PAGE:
The A, B, X and Y buttons are lower on the controller with tighter spacing, making the transition between each one smoother.

Xbox One’s Wireless Controller sports four vibration motors – a small one behind each trigger that adds additional haptic feedback to the finger tips, and a larger in each grip for large scale rumbles.

The battery pack has been rotated 90-degrees so it's out of the way and the d-pad has been re-engineered to make it better and easier to use. It still takes two AA batteries, however. And with the batteries in the weight is nicely balanced. It's smaller and lighter too, or certainly feels that way. There is also a rechargeable battery pack and recharge lead available as an optional extra.

The controller has a low power state, so that if you are watching a movie or need to step away from the TV, the controller does all it can to conserve battery. According to Microsoft, the moment you pick it up again, it will be ready for use without having to resync with the console.

The Xbox One controller also features higher quality audio with Microsoft improving the data transfer rate between the controller and console. According to Microsoft, in-game chat over Xbox Live will, in many cases, be "clearer than talking on a phone".

Like the PlayStation Move controllers, each controller uses a combination of invisible reflective technology and LEDs to send a patterned infrared signal to your console and Kinect sensor. While that's handy for monitoring where controller is in the room it also means it can automatically set up spilt-screen gaming based on where you are sitting on the sofa without you having to swap controllers with your mates.

Does the Xbox One feature live TV?

You are able to watch live TV through the Xbox One. It includes a specially-made electronic programme guide, called the OneGuide, that is entirely Kinect enabled, at least in the US initially. The EPG lets you select different channels via voice and even choose a programme to watch just by saying it out loud.

In the UK, you can still plug your TV source, be it Sky, Virgin Media, Freeview or YouView set-top-box, into the console and jump to live footage, but it will not come with a the OneGuide so you will still have to control your TV box through your regular remote.

A new "Snap Mode", which we will come to later, means you can use other Xbox apps while watching television. Internet Explorer, for example, can be browsed while watching TV and again controlled entirely by voice.

The Xbox One is also able to switch between TV and gameplay instantly. All you need to do is say "watch TV" and "play games" and the console will instantly change between the two in the blink of an eye. All live TV content will come direct to the console via HDMI.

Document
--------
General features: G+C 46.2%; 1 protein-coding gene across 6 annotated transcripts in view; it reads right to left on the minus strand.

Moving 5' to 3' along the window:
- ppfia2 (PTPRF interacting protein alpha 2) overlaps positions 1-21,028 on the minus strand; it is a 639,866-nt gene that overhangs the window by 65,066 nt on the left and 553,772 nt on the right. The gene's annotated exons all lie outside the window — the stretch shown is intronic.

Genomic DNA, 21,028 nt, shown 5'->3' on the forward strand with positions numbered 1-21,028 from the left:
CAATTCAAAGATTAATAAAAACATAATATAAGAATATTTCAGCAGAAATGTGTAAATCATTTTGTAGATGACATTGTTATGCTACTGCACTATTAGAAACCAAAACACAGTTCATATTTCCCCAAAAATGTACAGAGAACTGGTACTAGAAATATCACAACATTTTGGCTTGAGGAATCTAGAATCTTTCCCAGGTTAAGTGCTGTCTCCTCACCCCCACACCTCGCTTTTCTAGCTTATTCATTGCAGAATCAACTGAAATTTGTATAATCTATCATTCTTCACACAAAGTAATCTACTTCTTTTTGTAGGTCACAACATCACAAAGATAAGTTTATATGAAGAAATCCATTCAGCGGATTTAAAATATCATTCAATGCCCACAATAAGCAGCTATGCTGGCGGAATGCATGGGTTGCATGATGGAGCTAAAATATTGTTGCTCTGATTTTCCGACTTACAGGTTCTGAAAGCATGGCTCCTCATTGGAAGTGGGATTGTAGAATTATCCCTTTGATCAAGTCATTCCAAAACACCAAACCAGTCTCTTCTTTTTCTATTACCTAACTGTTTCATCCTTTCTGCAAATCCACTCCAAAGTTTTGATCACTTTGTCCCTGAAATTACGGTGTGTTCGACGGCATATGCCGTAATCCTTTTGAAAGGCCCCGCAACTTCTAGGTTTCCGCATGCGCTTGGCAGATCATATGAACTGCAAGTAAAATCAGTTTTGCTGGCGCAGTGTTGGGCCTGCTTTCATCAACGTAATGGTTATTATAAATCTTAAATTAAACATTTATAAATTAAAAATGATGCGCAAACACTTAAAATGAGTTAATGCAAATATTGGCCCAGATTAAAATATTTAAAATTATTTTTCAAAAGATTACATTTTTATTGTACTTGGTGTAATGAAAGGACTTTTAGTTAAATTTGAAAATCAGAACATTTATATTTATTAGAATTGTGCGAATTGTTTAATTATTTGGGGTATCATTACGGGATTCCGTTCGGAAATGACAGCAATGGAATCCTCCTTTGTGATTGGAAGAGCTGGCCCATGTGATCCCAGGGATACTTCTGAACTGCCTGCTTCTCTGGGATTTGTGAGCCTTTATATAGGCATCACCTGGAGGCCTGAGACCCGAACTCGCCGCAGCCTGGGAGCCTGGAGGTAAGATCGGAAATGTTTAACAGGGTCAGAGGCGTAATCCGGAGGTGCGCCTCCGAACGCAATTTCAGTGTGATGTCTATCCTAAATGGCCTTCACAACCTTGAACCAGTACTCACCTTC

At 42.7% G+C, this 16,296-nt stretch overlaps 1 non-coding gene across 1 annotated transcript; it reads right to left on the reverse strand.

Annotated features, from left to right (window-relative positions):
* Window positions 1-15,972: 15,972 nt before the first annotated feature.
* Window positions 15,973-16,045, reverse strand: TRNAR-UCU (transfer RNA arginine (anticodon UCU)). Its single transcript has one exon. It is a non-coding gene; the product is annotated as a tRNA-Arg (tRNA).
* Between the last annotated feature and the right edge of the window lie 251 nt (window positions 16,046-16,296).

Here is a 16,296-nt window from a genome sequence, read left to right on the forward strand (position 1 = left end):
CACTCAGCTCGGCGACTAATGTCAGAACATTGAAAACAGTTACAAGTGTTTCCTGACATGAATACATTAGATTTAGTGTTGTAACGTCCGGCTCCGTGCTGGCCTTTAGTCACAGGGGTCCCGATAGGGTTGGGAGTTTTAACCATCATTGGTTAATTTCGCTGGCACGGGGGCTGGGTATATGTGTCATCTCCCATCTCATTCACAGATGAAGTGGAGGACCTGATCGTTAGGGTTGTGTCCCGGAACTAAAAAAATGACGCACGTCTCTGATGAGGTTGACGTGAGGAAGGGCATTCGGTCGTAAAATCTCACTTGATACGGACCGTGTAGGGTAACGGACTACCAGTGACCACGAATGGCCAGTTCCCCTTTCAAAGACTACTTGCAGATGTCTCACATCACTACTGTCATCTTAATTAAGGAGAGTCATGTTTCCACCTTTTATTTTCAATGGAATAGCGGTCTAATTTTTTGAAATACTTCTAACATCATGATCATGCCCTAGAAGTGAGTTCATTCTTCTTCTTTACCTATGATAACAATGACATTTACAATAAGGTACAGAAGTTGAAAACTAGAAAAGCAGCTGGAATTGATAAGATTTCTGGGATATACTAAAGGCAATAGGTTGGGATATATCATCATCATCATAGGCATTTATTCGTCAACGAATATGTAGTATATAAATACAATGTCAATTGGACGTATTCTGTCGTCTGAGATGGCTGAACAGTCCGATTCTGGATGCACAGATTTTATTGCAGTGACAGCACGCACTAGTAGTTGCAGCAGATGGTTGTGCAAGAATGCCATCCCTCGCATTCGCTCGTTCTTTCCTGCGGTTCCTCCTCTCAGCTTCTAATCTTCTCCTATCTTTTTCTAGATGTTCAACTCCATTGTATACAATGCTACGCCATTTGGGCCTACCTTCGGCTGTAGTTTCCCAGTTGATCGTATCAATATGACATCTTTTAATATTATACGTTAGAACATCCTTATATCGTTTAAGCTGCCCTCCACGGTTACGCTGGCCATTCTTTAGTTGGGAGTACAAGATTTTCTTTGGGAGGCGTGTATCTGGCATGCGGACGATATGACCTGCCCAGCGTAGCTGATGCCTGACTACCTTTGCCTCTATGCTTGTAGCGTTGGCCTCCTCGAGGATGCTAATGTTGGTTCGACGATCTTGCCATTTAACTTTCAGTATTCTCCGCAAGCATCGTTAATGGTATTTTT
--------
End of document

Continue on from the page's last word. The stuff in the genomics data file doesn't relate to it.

Xbox has also revealed that it will be making its own television series to be streamed to Xbox One consoles. One of those will be a Steven Spielberg-produced live-action show based around the hugely popular Halo franchise. Other exclusive TV shows are also planned and will be revealed before the end of 2013.

Tell us more about this snap mode

The best way to think of snap mode is a bit like the tabbed windows in Windows 8. You can run an application on the right or left-hand side of the screen, controlling it via voice while doing something else.

This means using Skype while browsing the Xbox UI, or surfing the web while watching TV. It is in Snap Mode that the Xbox's Windows Kernel becomes the most obvious.

Snap mode can also be integrated into apps by developers. For example, live stats from a basketball game can be pulled up while watching the action via live TV. Snap can give you a sort of second-screen experience, but on the same screen.

READ: Xbox One dashboard preview: Here's how your next-gen console will work

What games will be available for launch and beyond?

Naturally Microsoft has pulled out all the stops for the Xbox One. Microsoft studios is promising 15 exclusive titles and eight new franchises for the Xbox One. These include the likes of Quantum Break, Forza Motorsport 5, Dead Rising 3 and the previously mentioned Ryse: Son of Rome.

Plenty of other titles have also been announced, including EA Sports titles like FIFA 14, Madden NFL, NBA and UFC.

Confirmed titles that will be available on the day of launch (22 November) are:

- Assassin's Creed IV: Black Flag

- Battlefield 4

- Call of Duty: Ghosts

- Crimson Dragon

- Dead Rising 3

- FIFA 14

- Fighter Within

- Forza Motorsport 5

- Just Dance 2014

- Killer Instinct

- Lego Marvel Super Heroes

- LocoCycle

- Madden NFL 25

- NBA 2K14

- NBA Live 14

- Need for Speed: Rivals

- Powerstar Golf